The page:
About 60 years before Betty Davis invited us to meet her at these crossroads to witness her conjure a Black Madonna, Jessie Fauset, who's now a sister of Maman Brigitte, invited us to pray to another angel, Sojourner Truth:

Symbolic mother, we thy myriad sons,
Pounding our stubborn heart on Freedom's bars,
Clutching our birthright, fight with faces set
Still visioning the stars.

This is Betty's tradition. This is our tradition and we're happy to join her there. So high you can't get over it. So low you can't get under it. It goes on and on and on and on. To the break of dawn.

* We got nothing bad to say about these followers of Madonna. They are well-educated and offer a theory of action. There's just so much more things to say.

, etc.

, etc.


Working Through: P R O S P E C T

Now that we are moving our quicker thoughts, glimpses and lissening notes over to the red light, the blue light becomes the place for our longer thoughts only. The Body and Soul Project, still underway, is the best and maybe the only example of what we gonna be up to.

In upcoming weeks, we'll be working through extended exercises that we will call working through. The all about will remain the same, though. We're gonna make the fabric of what the AEC called ancient to future out of other peoples' threads.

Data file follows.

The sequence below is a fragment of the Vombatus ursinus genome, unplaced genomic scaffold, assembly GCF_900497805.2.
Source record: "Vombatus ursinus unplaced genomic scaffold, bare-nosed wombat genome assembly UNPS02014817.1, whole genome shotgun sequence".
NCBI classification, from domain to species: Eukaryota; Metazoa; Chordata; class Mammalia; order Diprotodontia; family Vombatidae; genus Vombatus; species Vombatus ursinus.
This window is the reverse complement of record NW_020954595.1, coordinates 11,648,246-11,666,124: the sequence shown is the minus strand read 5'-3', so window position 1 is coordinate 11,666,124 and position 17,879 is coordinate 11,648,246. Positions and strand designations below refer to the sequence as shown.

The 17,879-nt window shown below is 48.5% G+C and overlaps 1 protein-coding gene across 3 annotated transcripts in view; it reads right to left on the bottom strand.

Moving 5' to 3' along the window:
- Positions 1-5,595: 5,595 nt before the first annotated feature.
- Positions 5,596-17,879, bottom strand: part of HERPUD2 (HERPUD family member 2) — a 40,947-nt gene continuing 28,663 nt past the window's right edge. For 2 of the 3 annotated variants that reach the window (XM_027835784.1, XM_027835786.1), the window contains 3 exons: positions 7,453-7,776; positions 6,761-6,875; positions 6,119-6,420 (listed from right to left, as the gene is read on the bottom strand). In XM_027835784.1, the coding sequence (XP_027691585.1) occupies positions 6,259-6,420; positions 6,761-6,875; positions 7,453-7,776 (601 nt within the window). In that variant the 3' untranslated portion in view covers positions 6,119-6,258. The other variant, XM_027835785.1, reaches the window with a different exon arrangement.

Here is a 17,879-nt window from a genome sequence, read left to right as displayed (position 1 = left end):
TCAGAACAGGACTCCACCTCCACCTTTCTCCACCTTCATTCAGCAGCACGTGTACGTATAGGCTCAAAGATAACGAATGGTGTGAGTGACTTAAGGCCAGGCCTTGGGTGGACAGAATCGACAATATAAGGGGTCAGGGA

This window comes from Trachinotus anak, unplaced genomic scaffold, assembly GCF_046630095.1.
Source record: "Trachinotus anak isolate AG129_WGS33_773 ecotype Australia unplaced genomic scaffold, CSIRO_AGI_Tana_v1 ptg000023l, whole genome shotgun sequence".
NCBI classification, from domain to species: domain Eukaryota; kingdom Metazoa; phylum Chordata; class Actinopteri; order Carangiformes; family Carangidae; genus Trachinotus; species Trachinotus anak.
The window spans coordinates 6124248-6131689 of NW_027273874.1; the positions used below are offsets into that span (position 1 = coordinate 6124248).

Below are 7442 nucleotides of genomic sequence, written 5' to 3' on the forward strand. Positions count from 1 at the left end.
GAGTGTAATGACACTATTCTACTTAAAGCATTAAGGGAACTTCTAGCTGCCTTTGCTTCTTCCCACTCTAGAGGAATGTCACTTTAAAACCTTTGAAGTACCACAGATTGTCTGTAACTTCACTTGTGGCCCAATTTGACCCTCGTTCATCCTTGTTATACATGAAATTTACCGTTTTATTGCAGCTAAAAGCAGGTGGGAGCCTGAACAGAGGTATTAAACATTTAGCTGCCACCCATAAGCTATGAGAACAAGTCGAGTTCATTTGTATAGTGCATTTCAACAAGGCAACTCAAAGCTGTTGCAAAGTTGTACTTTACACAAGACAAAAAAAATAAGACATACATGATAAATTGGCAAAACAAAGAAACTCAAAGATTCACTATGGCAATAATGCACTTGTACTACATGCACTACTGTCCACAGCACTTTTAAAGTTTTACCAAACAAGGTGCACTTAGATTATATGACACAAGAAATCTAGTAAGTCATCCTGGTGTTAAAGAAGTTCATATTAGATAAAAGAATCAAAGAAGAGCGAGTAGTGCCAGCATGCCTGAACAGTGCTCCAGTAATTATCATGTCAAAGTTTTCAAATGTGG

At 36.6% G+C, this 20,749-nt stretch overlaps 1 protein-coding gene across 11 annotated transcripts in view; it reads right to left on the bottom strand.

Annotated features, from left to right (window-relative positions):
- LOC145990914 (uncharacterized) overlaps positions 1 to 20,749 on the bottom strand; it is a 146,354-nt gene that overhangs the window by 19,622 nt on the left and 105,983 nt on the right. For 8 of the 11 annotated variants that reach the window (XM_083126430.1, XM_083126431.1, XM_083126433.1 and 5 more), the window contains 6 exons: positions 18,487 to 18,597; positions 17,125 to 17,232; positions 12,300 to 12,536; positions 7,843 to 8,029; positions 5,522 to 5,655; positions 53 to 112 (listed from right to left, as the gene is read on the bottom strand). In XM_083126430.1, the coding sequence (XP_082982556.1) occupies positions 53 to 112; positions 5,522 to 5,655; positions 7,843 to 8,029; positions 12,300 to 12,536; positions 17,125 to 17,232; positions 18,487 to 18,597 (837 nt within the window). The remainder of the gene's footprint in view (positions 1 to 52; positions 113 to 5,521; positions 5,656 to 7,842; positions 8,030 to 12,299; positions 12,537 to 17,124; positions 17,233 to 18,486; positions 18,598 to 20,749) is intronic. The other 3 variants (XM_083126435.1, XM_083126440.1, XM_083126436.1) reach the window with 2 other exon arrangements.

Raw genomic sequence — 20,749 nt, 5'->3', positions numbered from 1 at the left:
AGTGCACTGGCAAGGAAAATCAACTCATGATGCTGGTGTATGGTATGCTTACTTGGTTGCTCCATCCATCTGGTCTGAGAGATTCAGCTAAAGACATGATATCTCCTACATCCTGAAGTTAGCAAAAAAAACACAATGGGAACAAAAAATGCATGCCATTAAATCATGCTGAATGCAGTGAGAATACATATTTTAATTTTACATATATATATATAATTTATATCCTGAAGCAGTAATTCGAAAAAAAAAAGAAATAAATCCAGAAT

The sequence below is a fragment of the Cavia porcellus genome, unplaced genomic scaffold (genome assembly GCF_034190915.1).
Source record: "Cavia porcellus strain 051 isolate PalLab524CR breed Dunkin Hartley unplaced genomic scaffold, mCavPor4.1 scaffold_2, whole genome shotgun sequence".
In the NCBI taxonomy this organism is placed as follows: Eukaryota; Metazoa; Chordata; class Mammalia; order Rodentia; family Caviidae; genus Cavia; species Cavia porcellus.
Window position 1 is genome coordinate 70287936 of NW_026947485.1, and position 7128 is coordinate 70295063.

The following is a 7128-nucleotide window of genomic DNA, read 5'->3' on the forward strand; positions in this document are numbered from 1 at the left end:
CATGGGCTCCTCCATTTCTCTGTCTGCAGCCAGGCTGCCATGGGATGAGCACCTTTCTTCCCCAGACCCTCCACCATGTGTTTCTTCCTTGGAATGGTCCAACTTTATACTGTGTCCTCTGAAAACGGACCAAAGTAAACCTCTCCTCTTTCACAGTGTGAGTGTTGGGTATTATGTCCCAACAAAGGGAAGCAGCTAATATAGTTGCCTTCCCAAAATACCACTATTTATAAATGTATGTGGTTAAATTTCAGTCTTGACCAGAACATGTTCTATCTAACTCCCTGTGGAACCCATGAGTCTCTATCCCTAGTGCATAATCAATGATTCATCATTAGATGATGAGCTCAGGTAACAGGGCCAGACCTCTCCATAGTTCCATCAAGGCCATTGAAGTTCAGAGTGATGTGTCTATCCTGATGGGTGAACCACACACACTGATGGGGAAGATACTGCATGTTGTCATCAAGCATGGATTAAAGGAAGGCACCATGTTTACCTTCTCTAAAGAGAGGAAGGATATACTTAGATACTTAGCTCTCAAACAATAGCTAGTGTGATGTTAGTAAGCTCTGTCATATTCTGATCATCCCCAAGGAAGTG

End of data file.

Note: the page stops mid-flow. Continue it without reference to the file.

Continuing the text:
Five starting points:
  • James Weldon Johnson, The Book of American Negro Poetry
  • Devilin.' This thinking was given to us by Allen Lowe, a heroic anthologist, who proves there is salvation at the crossroads between what we know and the new details we learn.
  • Raekwon, Only Built 4 Cuban Links
  • Goodie Mob, Soul Food
  • OutKast, Aquemini
There's plenty of other threads, and we expect to work them in as we go. The last three are, obviously, an indulgence in the love massive we have for a body of hiphop that takes its place in a history it enacts.

In the mean time, we'll keep elaborating on the threads we're already playing out:
  • Life and Times of Marvin Gaye (what ever happened to that one, anyway).
  • Body and Soul
  • Versionology. The psuedoscience that the old world likes to label variation on a theme (to be confused w/ fugues and fugue states, conditions it treats with escalating gravity, hoping to cure it w/ copyright and other controls.).